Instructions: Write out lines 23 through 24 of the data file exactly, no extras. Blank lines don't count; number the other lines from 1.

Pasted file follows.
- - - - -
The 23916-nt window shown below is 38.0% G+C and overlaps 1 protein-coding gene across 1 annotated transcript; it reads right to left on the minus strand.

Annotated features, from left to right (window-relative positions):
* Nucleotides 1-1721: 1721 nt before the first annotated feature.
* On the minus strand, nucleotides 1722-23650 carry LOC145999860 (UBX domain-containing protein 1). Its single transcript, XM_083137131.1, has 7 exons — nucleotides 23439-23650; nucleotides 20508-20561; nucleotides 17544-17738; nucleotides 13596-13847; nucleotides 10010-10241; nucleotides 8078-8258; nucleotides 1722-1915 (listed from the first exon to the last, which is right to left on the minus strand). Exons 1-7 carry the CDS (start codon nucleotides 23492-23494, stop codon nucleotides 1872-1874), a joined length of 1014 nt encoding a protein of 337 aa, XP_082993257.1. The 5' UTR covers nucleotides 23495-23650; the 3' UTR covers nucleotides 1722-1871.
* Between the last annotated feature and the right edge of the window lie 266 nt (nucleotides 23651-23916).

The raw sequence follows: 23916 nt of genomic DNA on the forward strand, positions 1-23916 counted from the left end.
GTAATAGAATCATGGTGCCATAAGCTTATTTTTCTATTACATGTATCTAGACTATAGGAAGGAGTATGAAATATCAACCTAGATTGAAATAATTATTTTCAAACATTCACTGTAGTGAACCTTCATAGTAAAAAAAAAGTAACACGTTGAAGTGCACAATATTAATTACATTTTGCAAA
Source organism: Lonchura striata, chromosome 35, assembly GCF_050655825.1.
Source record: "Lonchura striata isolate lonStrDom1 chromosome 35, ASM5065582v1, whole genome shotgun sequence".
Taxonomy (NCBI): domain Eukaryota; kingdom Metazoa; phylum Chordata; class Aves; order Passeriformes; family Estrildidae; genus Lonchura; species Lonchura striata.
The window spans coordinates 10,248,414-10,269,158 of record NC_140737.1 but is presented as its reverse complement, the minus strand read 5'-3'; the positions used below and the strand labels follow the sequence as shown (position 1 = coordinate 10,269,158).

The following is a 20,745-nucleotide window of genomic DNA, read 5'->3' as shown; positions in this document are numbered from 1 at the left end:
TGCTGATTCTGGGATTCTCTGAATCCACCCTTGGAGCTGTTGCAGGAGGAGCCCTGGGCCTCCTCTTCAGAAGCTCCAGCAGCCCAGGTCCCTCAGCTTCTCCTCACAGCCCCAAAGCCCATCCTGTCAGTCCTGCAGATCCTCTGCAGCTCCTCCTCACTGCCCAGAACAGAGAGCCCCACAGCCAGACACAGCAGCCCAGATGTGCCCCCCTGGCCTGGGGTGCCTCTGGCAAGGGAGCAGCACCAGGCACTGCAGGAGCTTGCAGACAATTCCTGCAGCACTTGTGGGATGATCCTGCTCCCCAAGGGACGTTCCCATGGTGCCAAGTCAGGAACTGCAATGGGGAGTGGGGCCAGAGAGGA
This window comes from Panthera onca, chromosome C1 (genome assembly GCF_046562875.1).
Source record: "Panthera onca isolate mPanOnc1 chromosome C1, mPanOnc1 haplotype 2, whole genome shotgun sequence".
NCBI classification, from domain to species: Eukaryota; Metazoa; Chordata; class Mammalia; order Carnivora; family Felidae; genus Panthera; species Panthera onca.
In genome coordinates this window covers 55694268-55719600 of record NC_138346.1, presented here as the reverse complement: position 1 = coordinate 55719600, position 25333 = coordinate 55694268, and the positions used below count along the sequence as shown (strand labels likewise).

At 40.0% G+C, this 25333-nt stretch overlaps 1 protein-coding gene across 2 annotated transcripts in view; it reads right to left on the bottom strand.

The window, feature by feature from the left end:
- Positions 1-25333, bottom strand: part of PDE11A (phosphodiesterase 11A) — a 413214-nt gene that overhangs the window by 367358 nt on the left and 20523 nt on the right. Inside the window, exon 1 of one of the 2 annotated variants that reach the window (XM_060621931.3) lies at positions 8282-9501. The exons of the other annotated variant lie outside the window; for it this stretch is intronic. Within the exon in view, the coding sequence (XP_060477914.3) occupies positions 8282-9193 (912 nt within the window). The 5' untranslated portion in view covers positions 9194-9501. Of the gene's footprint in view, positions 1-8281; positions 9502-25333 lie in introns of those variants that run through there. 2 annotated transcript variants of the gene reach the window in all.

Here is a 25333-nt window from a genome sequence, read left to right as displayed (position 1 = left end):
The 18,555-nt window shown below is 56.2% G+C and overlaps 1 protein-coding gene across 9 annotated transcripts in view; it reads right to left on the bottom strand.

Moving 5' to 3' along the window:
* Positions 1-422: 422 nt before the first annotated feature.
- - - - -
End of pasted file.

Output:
Moving 5' to 3' along the window:
* Positions 1-422: 422 nt before the first annotated feature.